The lens support structure according to a first aspect of the present invention includes a first lens element, a second lens element, a support member, and an adhesive agent. The second lens element is made of a different material from that of the first lens element. The support member supports the first lens element and second lens element, and has a first portion to which the first lens element is fitted and a second portion where the second lens element is disposed inside the inner periphery thereof. The adhesive agent fixes the second lens element to the support member. The second lens element has lower stiffness than the first lens element, or has a larger coefficient of linear expansion than the first lens element. A gap is formed between the second lens element and the second portion in the radial direction. The inside diameter of the first portion is different from the inside diameter of the second portion.

With this lens support structure, because a gap is formed between the second lens element and the second portion in the radial direction, even when the second lens element has a larger coefficient of linear expansion than the first lens element, any change in the outside diameter of the second lens element brought about by temperature change will be absorbed by the gap, so there will be no interference between the outer peripheral part of the second lens element and the second portion. Specifically, deformation of the second lens element can be prevented, which in turn prevents the resulting degradation of optical performance.

In addition, because the inside diameter of the first portion is different from the inside diameter of the second portion with this lens support structure, even if the outside diameter of the first lens element is different from the outside diameter of the second lens element, the inside diameter of the first portion and the inside diameter of the second portion can be individually adjusted. Specifically, there is greater design freedom with this lens support structure than with a conventional lens support structure.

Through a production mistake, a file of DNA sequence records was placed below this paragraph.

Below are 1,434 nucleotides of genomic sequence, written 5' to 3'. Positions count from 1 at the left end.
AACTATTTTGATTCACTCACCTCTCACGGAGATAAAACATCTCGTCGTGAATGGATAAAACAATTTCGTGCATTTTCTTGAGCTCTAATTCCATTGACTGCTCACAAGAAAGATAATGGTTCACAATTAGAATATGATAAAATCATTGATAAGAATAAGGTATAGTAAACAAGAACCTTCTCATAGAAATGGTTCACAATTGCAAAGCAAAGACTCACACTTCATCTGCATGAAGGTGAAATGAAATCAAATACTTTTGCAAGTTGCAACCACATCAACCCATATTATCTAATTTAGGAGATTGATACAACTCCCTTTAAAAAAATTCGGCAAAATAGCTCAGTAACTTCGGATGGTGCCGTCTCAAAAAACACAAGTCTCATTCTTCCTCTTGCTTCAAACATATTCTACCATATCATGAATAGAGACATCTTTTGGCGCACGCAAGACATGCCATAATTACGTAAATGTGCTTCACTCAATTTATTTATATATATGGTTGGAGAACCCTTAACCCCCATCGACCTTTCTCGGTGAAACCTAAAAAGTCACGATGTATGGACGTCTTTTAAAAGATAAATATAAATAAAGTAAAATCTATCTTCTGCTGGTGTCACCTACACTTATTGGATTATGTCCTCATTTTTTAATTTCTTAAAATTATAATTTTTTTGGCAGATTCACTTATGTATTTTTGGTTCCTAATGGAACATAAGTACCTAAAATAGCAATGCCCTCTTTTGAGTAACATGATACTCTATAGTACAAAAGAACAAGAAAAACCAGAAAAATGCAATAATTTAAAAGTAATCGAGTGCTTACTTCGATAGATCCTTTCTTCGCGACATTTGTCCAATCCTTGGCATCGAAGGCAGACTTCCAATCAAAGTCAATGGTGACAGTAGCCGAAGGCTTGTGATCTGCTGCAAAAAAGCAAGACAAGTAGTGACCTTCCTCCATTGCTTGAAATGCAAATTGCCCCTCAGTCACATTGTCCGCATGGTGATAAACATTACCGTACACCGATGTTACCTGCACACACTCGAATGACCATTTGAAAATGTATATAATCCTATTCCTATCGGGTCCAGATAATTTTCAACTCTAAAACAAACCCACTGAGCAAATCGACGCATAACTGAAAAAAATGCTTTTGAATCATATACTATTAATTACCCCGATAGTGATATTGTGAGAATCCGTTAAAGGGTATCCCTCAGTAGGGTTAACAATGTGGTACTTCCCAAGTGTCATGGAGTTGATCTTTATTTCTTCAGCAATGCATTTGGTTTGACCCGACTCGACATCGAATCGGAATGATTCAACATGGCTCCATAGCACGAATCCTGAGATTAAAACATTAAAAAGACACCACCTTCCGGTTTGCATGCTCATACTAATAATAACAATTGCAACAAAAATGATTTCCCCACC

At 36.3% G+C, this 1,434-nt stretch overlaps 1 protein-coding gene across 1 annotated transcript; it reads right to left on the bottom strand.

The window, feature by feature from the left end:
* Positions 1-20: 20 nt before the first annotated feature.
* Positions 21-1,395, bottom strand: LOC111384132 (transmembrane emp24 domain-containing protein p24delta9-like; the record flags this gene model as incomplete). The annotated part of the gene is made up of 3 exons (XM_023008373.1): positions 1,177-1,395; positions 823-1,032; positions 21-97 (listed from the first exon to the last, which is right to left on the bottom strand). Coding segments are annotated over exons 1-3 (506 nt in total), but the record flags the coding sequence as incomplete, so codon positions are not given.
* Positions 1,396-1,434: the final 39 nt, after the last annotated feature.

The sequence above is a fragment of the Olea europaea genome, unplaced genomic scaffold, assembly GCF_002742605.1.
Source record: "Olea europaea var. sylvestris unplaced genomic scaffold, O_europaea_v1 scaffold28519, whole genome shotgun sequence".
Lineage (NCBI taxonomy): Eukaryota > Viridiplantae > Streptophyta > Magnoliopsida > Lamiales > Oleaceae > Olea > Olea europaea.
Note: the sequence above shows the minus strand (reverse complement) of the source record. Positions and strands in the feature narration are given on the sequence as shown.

Thus, with this lens support structure, degradation of optical performance can be prevented while greater design freedom can be achieved.

The lens support structure according to a second aspect of the present invention is the lens support structure of the first aspect, wherein the outer peripheral part of the second lens element comes into contact with the outer peripheral part of the first lens element in the direction along an optical axis thereof.

The lens support structure according to a third aspect of the present invention is the lens support structure of the first or second aspect, wherein the support member further has at least one bonding groove formed on the inner peripheral part of the second portion and extending in the direction along the optical axis of the second lens element.

Here, the bonding groove may be formed in at least one part of the second portion in the direction along the optical axis, to the extent that the second lens element can be fixed in the second portion by the adhesive agent.

The lens support structure according to a fourth aspect of the present invention is the lens support structure of the third aspect, wherein the bonding groove extends in the direction along the optical axis up to the inner peripheral part of the first portion.

The lens support structure according to a fifth aspect of the present invention is the lens support structure of any one of the first to fourth aspects, wherein the first portion presses radially inwardly the outer peripheral part of the first lens element to the inside in the radial direction.